Specifically, RNs (Registered Nurses) or (APNs Advanced Practice Nurses) take additional education and certification in the specialty of cancer care or hematology/oncology. The process of accreditation involves a qualifying exam and continuing evidence of ongoing education and nursing practice. Pediatric cancer nurses are trained to understand all the factors involved in caring for kids with cancer such as leukemia, brain tumors, bone cancer, and more. They perform assessments, administer chemotherapy and other medications, monitor for side effects, and educate patients and families about diagnosis and treatment.

These nurses can be found in the hospital setting (inpatient unit and outpatient clinic), physician’s office, home health care, radiation center, or hospice/ palliative care service. Aside from administering physical treatment, hematology/oncology nurses possess skills to assess psychosocial needs and teach and support the patient through their treatment. Nurses come up with strategies to alleviate nausea/vomiting and pain, help a child/young adult with hair loss (body image), administer blood/blood products to alleviate anemia or thrombocytopenia (low blood platelet count) or support a patient through hospice/palliative care. Nurses are the essential backbone to care for children with cancer. They are the bearers of critical information to both patients and physicians.

How Can We Appreciate Our Nurse?Nurse giving a young boy a shot

In most cases, Nurses are selfless. They typically do not expect anything extra for the care and help they provide, especially in the last few years when healthcare workers had to fully commit themselves to their front-line duties during the pandemic. When someone takes the time to thank you, even in the simplest ways, it has a massive impact on a nurse’s life. Now is the perfect opportunity to give a little back to a nurse who has touched your life.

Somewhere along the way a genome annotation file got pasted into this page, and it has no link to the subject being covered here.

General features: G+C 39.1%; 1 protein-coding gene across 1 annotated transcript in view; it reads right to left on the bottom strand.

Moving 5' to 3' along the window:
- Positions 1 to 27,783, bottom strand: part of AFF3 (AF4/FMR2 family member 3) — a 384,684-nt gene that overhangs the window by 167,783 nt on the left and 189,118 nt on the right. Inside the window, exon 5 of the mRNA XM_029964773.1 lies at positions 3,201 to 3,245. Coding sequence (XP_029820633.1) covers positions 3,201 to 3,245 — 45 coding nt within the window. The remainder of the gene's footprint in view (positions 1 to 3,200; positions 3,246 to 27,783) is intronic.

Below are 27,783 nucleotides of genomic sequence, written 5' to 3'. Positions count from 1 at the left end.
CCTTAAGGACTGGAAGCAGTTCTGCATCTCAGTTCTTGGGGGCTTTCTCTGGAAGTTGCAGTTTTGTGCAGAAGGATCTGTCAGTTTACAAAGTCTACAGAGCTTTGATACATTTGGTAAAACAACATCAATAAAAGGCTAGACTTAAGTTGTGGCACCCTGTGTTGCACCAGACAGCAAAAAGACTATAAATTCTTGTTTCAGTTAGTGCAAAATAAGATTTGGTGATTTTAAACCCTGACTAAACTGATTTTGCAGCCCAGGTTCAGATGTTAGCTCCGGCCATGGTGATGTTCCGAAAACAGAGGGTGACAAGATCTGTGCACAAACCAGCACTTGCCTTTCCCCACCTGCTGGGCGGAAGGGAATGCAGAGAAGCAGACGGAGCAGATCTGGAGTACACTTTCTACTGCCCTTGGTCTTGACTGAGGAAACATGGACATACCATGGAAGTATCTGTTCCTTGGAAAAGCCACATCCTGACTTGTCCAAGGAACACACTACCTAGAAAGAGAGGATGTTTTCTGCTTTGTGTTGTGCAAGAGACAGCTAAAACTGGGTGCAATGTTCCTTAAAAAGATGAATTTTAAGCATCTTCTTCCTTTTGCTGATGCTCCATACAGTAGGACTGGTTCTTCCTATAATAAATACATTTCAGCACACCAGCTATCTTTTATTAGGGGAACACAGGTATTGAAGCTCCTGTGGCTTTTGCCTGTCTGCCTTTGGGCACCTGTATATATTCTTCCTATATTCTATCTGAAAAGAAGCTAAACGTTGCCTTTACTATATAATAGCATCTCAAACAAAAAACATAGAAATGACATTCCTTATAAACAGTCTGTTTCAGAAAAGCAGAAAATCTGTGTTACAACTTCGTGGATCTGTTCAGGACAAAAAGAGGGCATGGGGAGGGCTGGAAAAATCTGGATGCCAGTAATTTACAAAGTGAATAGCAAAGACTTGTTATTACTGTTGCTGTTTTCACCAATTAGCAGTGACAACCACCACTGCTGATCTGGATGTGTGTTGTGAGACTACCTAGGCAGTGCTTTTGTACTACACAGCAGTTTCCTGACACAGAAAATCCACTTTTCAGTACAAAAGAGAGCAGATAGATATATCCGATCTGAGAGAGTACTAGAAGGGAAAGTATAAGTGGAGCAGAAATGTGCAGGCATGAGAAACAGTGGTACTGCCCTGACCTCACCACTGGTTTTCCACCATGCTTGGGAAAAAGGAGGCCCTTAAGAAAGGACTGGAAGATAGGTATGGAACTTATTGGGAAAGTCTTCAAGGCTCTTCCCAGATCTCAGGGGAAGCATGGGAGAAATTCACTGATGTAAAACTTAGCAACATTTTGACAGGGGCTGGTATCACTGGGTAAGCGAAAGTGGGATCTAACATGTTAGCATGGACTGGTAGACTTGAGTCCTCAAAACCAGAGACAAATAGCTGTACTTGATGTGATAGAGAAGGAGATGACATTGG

Here are some Nurse “preferred” ways you can show your appreciation:

  • Handwritten Note – Your words are one of the most personal and easiest gifts for nurses. When someone takes the time to pen their thoughts and express their gratitude, it can profoundly affect someone. In addition, it serves as a historical piece to remember the family, and remember their story.
  • Sweets and/or Healthy Snacks! Yum, who doesn’t love a good box of chocolates, candy, a fruit bouquet, or a fruit basket to snack on during a long shift? Of course, everyone loves sweets, but healthcare workers often need to care for their health. An assortment of healthy snacks such as protein bars, nuts, fruits, and veggies can help keep up energy during a busy, extended shift.
  • Stethoscope with decorationsA Little Bling – Fun decorations for a nurse’s stethoscope are a great way to thank a nurse. A stethoscope is an extension of a nurse and is required to do many aspects of the job. Nurses can usually be seen around the unit or office with a stethoscope draped around their neck or plugged in the ears as a patient is being examined. There are tons of simple, inexpensive options to dress up a stethoscope. It also helps make your stethoscope more unique and recognizable, so they don’t lose it.
  • Nurse drinking coffeeCAFFEINE! – Not many nurses can get through 12+ hour shifts, weekends away from family, and night shifts without some caffeine to keep them going. A gift card for their favorite coffee place, a mug with a bag of coffee, or a freshly brewed cup can go a long way. You can even send a gift card through email!